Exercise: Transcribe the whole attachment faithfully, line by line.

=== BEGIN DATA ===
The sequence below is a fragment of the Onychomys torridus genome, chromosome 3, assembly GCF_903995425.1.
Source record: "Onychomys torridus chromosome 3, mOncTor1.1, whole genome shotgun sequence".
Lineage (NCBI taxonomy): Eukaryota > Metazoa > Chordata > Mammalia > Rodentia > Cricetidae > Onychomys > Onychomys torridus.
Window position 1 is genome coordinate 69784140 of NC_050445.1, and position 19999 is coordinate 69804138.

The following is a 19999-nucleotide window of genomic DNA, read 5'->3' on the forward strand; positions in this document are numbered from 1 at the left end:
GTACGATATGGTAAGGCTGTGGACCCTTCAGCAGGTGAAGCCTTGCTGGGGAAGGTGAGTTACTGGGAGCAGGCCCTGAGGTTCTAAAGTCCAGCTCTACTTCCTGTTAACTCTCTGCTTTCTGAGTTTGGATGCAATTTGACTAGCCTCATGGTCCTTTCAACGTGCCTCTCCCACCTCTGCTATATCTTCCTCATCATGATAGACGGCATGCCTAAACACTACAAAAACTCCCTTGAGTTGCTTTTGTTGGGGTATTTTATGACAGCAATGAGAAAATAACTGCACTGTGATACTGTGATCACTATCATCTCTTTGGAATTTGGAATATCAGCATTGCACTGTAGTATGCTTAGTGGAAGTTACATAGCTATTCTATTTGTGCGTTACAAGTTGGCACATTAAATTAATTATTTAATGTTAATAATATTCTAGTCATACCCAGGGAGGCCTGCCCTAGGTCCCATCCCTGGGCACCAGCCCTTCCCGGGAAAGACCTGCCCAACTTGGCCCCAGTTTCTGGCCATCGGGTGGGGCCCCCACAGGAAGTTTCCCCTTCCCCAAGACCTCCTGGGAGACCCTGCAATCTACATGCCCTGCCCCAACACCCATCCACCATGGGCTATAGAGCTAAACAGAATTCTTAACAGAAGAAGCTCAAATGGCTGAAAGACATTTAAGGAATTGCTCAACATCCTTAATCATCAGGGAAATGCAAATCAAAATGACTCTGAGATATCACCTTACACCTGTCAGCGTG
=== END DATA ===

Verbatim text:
The sequence below is a fragment of the Onychomys torridus genome, chromosome 3, assembly GCF_903995425.1.
Source record: "Onychomys torridus chromosome 3, mOncTor1.1, whole genome shotgun sequence".
Lineage (NCBI taxonomy): Eukaryota > Metazoa > Chordata > Mammalia > Rodentia > Cricetidae > Onychomys > Onychomys torridus.
Window position 1 is genome coordinate 69784140 of NC_050445.1, and position 19999 is coordinate 69804138.

The following is a 19999-nucleotide window of genomic DNA, read 5'->3' on the forward strand; positions in this document are numbered from 1 at the left end:
GTACGATATGGTAAGGCTGTGGACCCTTCAGCAGGTGAAGCCTTGCTGGGGAAGGTGAGTTACTGGGAGCAGGCCCTGAGGTTCTAAAGTCCAGCTCTACTTCCTGTTAACTCTCTGCTTTCTGAGTTTGGATGCAATTTGACTAGCCTCATGGTCCTTTCAACGTGCCTCTCCCACCTCTGCTATATCTTCCTCATCATGATAGACGGCATGCCTAAACACTACAAAAACTCCCTTGAGTTGCTTTTGTTGGGGTATTTTATGACAGCAATGAGAAAATAACTGCACTGTGATACTGTGATCACTATCATCTCTTTGGAATTTGGAATATCAGCATTGCACTGTAGTATGCTTAGTGGAAGTTACATAGCTATTCTATTTGTGCGTTACAAGTTGGCACATTAAATTAATTATTTAATGTTAATAATATTCTAGTCATACCCAGGGAGGCCTGCCCTAGGTCCCATCCCTGGGCACCAGCCCTTCCCGGGAAAGACCTGCCCAACTTGGCCCCAGTTTCTGGCCATCGGGTGGGGCCCCCACAGGAAGTTTCCCCTTCCCCAAGACCTCCTGGGAGACCCTGCAATCTACATGCCCTGCCCCAACACCCATCCACCATGGGCTATAGAGCTAAACAGAATTCTTAACAGAAGAAGCTCAAATGGCTGAAAGACATTTAAGGAATTGCTCAACATCCTTAATCATCAGGGAAATGCAAATCAAAATGACTCTGAGATATCACCTTACACCTGTCAGCGTG